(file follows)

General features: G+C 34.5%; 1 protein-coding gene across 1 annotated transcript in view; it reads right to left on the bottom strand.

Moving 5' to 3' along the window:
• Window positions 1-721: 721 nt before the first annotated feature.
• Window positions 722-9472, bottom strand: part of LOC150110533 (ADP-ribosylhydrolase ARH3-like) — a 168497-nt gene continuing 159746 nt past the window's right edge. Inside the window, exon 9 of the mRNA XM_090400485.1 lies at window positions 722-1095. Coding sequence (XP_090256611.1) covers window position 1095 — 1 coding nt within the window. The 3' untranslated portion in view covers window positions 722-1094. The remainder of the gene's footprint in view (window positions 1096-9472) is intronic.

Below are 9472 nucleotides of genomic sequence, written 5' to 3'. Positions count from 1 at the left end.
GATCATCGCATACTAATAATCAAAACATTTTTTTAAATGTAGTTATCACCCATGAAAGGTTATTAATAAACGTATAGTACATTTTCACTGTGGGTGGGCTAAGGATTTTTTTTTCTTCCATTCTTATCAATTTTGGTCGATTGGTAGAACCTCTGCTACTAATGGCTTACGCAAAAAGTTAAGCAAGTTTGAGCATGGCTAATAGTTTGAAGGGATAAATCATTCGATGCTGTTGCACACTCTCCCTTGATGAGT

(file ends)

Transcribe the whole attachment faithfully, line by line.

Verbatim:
General features: G+C 34.5%; 1 protein-coding gene across 1 annotated transcript in view; it reads right to left on the bottom strand.

Moving 5' to 3' along the window:
• Window positions 1-721: 721 nt before the first annotated feature.
• Window positions 722-9472, bottom strand: part of LOC150110533 (ADP-ribosylhydrolase ARH3-like) — a 168497-nt gene continuing 159746 nt past the window's right edge. Inside the window, exon 9 of the mRNA XM_090400485.1 lies at window positions 722-1095. Coding sequence (XP_090256611.1) covers window position 1095 — 1 coding nt within the window. The 3' untranslated portion in view covers window positions 722-1094. The remainder of the gene's footprint in view (window positions 1096-9472) is intronic.

Below are 9472 nucleotides of genomic sequence, written 5' to 3'. Positions count from 1 at the left end.
GATCATCGCATACTAATAATCAAAACATTTTTTTAAATGTAGTTATCACCCATGAAAGGTTATTAATAAACGTATAGTACATTTTCACTGTGGGTGGGCTAAGGATTTTTTTTTCTTCCATTCTTATCAATTTTGGTCGATTGGTAGAACCTCTGCTACTAATGGCTTACGCAAAAAGTTAAGCAAGTTTGAGCATGGCTAATAGTTTGAAGGGATAAATCATTCGATGCTGTTGCACACTCTCCCTTGATGAGT